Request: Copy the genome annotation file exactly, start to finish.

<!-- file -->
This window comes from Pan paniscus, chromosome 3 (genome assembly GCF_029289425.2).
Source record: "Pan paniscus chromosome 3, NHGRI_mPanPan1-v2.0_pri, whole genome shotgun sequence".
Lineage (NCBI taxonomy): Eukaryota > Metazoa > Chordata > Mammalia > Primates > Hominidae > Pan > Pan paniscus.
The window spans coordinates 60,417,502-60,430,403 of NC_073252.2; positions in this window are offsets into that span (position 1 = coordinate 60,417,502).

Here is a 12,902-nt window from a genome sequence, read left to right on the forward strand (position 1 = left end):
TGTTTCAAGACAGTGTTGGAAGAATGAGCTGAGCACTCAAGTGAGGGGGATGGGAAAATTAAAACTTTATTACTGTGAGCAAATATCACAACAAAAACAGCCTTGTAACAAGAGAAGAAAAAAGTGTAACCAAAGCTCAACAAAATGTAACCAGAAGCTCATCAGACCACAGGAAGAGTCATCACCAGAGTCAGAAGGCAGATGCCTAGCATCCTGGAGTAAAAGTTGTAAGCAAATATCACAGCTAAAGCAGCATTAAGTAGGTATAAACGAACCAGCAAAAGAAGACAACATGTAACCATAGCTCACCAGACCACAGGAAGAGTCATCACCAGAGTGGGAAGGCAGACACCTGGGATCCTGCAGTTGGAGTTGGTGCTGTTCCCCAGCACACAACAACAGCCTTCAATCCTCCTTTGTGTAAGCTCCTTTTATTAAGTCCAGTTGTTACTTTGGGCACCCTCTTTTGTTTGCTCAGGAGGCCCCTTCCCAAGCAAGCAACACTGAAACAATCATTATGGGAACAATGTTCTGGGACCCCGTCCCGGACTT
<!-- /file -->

This window comes from Pan paniscus, chromosome 3 (genome assembly GCF_029289425.2).
Source record: "Pan paniscus chromosome 3, NHGRI_mPanPan1-v2.0_pri, whole genome shotgun sequence".
Lineage (NCBI taxonomy): Eukaryota > Metazoa > Chordata > Mammalia > Primates > Hominidae > Pan > Pan paniscus.
The window spans coordinates 60,417,502-60,430,403 of NC_073252.2; positions in this window are offsets into that span (position 1 = coordinate 60,417,502).

Here is a 12,902-nt window from a genome sequence, read left to right on the forward strand (position 1 = left end):
TGTTTCAAGACAGTGTTGGAAGAATGAGCTGAGCACTCAAGTGAGGGGGATGGGAAAATTAAAACTTTATTACTGTGAGCAAATATCACAACAAAAACAGCCTTGTAACAAGAGAAGAAAAAAGTGTAACCAAAGCTCAACAAAATGTAACCAGAAGCTCATCAGACCACAGGAAGAGTCATCACCAGAGTCAGAAGGCAGATGCCTAGCATCCTGGAGTAAAAGTTGTAAGCAAATATCACAGCTAAAGCAGCATTAAGTAGGTATAAACGAACCAGCAAAAGAAGACAACATGTAACCATAGCTCACCAGACCACAGGAAGAGTCATCACCAGAGTGGGAAGGCAGACACCTGGGATCCTGCAGTTGGAGTTGGTGCTGTTCCCCAGCACACAACAACAGCCTTCAATCCTCCTTTGTGTAAGCTCCTTTTATTAAGTCCAGTTGTTACTTTGGGCACCCTCTTTTGTTTGCTCAGGAGGCCCCTTCCCAAGCAAGCAACACTGAAACAATCATTATGGGAACAATGTTCTGGGACCCCGTCCCGGACTT